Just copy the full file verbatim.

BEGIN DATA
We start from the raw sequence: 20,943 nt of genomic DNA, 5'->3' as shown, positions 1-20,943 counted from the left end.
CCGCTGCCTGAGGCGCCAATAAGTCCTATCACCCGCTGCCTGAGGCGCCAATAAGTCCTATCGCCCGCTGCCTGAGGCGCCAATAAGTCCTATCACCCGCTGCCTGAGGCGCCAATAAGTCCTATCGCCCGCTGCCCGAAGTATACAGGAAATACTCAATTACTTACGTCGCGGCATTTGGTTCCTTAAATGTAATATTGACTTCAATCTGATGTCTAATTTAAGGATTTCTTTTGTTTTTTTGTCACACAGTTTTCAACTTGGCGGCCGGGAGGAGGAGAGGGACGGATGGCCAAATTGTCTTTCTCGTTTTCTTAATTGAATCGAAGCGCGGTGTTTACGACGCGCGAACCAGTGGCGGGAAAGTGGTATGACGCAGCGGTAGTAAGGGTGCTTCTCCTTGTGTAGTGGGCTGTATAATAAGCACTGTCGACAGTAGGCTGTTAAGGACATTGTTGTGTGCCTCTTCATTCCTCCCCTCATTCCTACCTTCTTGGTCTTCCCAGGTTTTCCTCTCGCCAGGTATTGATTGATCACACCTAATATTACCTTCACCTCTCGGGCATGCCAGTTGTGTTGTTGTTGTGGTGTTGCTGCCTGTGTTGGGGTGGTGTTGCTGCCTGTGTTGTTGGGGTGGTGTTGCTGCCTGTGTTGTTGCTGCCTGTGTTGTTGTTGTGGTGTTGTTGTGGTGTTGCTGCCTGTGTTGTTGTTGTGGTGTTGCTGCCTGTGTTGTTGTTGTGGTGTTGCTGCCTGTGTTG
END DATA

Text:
We start from the raw sequence: 20,943 nt of genomic DNA, 5'->3' as shown, positions 1-20,943 counted from the left end.
CCGCTGCCTGAGGCGCCAATAAGTCCTATCACCCGCTGCCTGAGGCGCCAATAAGTCCTATCGCCCGCTGCCTGAGGCGCCAATAAGTCCTATCACCCGCTGCCTGAGGCGCCAATAAGTCCTATCGCCCGCTGCCCGAAGTATACAGGAAATACTCAATTACTTACGTCGCGGCATTTGGTTCCTTAAATGTAATATTGACTTCAATCTGATGTCTAATTTAAGGATTTCTTTTGTTTTTTTGTCACACAGTTTTCAACTTGGCGGCCGGGAGGAGGAGAGGGACGGATGGCCAAATTGTCTTTCTCGTTTTCTTAATTGAATCGAAGCGCGGTGTTTACGACGCGCGAACCAGTGGCGGGAAAGTGGTATGACGCAGCGGTAGTAAGGGTGCTTCTCCTTGTGTAGTGGGCTGTATAATAAGCACTGTCGACAGTAGGCTGTTAAGGACATTGTTGTGTGCCTCTTCATTCCTCCCCTCATTCCTACCTTCTTGGTCTTCCCAGGTTTTCCTCTCGCCAGGTATTGATTGATCACACCTAATATTACCTTCACCTCTCGGGCATGCCAGTTGTGTTGTTGTTGTGGTGTTGCTGCCTGTGTTGGGGTGGTGTTGCTGCCTGTGTTGTTGGGGTGGTGTTGCTGCCTGTGTTGTTGCTGCCTGTGTTGTTGTTGTGGTGTTGTTGTGGTGTTGCTGCCTGTGTTGTTGTTGTGGTGTTGCTGCCTGTGTTGTTGTTGTGGTGTTGCTGCCTGTGTTG